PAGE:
NJ politics: County’s hottest issue is mysterious death of official’s dogs
A trainer who donated the K-9 that died in the back of the Gloucester County fire marshal's vehicle this summer told county commissioners that he was the one who buried Ember in the official's backyard and slammed fellow Republicans for creating "conspiracy theories" about the incident.
The acknowledgment is the latest twist in a case that has become one of the most discussed and inflammatory political issues before November's election in this South Jersey county.
Ember and another dog belonging to county fire marshal Shawn Layton died on Aug. 12. Officials were slow to acknowledge the deaths, which did not appear to have been reported to law enforcement until the animals had already been buried on Layton's property.
The involvement of law enforcement is important because leaving animals in a vehicle in conditions that could result in their death from suffocation or overheating is considered animal cruelty under New Jersey law.
According to a New Jersey Globe story, County Administrator Chad Bruner told County Commissioner Director Frank DiMarco about the deaths a day later on Aug. 13.
Layton and county leaders are Democrats. Republicans have highlighted the K-9 investigation in their criticisms of their opposition.
Layon, who also was elected to the Mantua Township Committee, has not been charged with a crime, although the Gloucester County Prosecutor's Office, which is being overseen by an appointee of the state attorney general, is investigating. The prosecutor's office removed the bodies as part of their investigation.
The dogs were buried in Layton's backyard complete with a memorial fire hydrant but DiMarco has refused to answer questions from County Commissioner Christopher Konawel, a Republican, about the burial.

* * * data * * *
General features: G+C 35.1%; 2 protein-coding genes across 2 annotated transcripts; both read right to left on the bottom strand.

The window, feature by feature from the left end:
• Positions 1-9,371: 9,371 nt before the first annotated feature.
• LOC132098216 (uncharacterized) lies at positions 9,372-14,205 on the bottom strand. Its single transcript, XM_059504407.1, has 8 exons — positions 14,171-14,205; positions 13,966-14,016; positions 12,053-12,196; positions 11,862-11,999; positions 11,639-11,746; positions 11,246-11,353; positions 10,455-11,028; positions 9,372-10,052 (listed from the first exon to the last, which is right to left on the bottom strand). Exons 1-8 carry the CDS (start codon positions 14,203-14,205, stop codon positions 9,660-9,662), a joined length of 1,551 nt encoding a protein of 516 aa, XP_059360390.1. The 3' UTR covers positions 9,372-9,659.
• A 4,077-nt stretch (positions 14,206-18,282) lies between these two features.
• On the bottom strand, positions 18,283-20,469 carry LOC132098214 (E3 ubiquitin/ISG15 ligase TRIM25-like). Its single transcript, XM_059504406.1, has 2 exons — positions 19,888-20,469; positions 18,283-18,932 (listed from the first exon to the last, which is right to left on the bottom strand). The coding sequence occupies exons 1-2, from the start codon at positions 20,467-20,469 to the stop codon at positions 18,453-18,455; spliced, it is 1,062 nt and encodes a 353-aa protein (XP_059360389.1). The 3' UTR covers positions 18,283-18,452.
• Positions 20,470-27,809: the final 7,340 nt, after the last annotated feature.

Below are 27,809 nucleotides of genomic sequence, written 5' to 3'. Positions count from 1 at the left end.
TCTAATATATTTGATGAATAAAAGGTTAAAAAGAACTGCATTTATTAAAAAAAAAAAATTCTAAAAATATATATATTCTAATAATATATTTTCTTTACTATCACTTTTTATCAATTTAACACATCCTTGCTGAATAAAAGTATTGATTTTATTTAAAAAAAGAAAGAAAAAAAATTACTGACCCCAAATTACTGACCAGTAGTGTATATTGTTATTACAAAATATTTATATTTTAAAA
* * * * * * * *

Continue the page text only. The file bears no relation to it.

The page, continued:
The man who buried Ember
Joe Nicholas, a well-known trainer of K-9s who runs a business called Joe Nick Canine Training in Vineland, told commissioners during Wednesday's meeting that he was responsible for the burial.
Nicholas said that when he arrived at Layton's Mantua home, Layton was too distraught to speak.
"I took the dogs out of the car. I know what happened. I covered the dogs up. I had someone to go get me a backhoe and dig a hole because I wanted that boy to stop suffering," Nicholas said, referring to Layton's grief. "I wanted that boy to get up off the ground and stop crying. That was the only thing I could do to bring closure."
Donated K-9 still belonged to trainer
Nicolas also told the commissioners that Ember was still his dog. A 2020 post on the Gloucester County Facebook page said Ember was donated by Nicholas in 2020. Nicholas said he continued training Ember at no charge to the county.
"My dog. Still under my name. Not the township's. I love that dog. It's my name. It's my dog. We worked with this community and I trained him," Nicolas said during the meeting.
Nicholas said that he conducted his own investigation into Ember's death but "promised" the prosecutor's office he would not reveal details until theirs was complete.
Ember's death in political campaign
Nicholas described his anger at subsequent media coverage about the dogs' deaths and accused "political people" of "smashing" Layton's reputation. He said Layton deserves respect, which was met with applause from the audience.
He showed pictures of the 80 K-9 dogs valued at $475,000 he has donated over eight years to New Jersey communities including one with Layton the day Ember was donated.
"I'm a Republican. And you Republicans slapped me in the face. Tomorrow look in the mailboxes. I will no longer be a Republican. I'm gonna do what my friend Jeff Van Drew did. When I helped him with his dog when he was a Democrat, I still helped because he needed help. This is nothing but politics. I am begging. Stop. Do what's right."
Indeed a flier went out paid for by the Gloucester County Democratic Committee with a message from Nicholas denouncing Republicans.
Konawel, however, said Nicholas was never registered as a Republican.
The deaths were further politicized by a political group called South Jersey Strong in a 30-second television, according to New Jersey Globe.
The ad shows a TV news report about Ember's death and says her death was caused by being left in a hot car.
“Two months after the tragic death of K-9 officer Ember, we still have no answers, only silence, from the Gloucester County Democrats," says the ad for Tom Narolewski, Adam Wingate and Steve Pakradooni.